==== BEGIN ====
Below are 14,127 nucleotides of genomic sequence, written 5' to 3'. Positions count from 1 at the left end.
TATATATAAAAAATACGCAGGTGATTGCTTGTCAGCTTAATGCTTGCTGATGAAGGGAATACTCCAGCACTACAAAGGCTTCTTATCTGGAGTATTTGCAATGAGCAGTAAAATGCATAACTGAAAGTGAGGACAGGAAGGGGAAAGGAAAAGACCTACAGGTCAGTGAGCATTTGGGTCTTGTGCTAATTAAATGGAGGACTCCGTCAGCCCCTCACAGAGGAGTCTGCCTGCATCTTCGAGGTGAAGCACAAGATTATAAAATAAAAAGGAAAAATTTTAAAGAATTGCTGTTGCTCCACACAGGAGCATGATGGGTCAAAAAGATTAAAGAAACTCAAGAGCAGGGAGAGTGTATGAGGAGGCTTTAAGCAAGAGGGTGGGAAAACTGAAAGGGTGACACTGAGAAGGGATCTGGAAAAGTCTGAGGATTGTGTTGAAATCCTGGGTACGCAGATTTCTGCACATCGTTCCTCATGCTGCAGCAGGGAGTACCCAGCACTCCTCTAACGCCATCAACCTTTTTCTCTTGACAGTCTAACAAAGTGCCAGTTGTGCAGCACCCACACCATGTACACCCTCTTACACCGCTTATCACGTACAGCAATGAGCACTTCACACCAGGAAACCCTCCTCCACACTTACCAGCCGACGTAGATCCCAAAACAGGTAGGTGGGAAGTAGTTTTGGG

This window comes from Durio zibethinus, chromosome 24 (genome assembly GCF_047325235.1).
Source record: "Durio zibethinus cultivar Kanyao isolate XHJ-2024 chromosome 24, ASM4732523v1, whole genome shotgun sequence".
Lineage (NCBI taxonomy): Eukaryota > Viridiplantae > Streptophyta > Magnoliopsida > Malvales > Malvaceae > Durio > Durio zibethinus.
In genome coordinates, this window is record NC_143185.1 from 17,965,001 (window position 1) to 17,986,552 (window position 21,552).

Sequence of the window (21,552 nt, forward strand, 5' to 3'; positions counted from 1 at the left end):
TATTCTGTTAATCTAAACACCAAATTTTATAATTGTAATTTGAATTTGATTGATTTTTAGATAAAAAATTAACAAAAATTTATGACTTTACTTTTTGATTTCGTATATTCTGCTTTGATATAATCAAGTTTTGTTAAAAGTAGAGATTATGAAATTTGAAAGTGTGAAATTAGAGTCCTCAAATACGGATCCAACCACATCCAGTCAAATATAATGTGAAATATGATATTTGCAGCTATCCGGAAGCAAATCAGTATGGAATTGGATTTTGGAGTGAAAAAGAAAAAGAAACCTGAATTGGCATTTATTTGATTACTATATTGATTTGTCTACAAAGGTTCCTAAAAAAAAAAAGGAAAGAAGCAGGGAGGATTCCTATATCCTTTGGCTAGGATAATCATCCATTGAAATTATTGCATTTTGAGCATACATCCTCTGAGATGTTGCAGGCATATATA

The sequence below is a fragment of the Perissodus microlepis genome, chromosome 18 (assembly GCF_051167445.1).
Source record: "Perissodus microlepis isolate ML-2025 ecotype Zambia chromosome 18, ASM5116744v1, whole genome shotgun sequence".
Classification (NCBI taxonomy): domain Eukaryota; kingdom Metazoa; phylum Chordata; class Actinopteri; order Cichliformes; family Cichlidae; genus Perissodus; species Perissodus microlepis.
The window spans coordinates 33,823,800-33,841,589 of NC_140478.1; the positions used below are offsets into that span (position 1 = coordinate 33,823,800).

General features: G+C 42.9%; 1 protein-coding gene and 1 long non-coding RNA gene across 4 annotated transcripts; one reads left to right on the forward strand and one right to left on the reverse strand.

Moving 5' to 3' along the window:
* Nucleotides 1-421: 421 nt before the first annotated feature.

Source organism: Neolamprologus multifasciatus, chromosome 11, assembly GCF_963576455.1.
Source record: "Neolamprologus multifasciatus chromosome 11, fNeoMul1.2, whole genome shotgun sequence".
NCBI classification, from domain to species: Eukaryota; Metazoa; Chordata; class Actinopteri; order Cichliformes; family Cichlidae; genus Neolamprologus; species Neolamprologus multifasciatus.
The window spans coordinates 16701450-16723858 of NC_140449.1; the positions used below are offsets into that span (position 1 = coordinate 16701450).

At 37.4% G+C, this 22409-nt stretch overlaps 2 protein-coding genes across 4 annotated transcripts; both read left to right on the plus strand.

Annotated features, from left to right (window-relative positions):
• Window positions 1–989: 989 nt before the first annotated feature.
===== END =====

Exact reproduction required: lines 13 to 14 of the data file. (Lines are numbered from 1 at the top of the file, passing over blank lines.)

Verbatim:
General features: G+C 42.9%; 1 protein-coding gene and 1 long non-coding RNA gene across 4 annotated transcripts; one reads left to right on the forward strand and one right to left on the reverse strand.

Moving 5' to 3' along the window: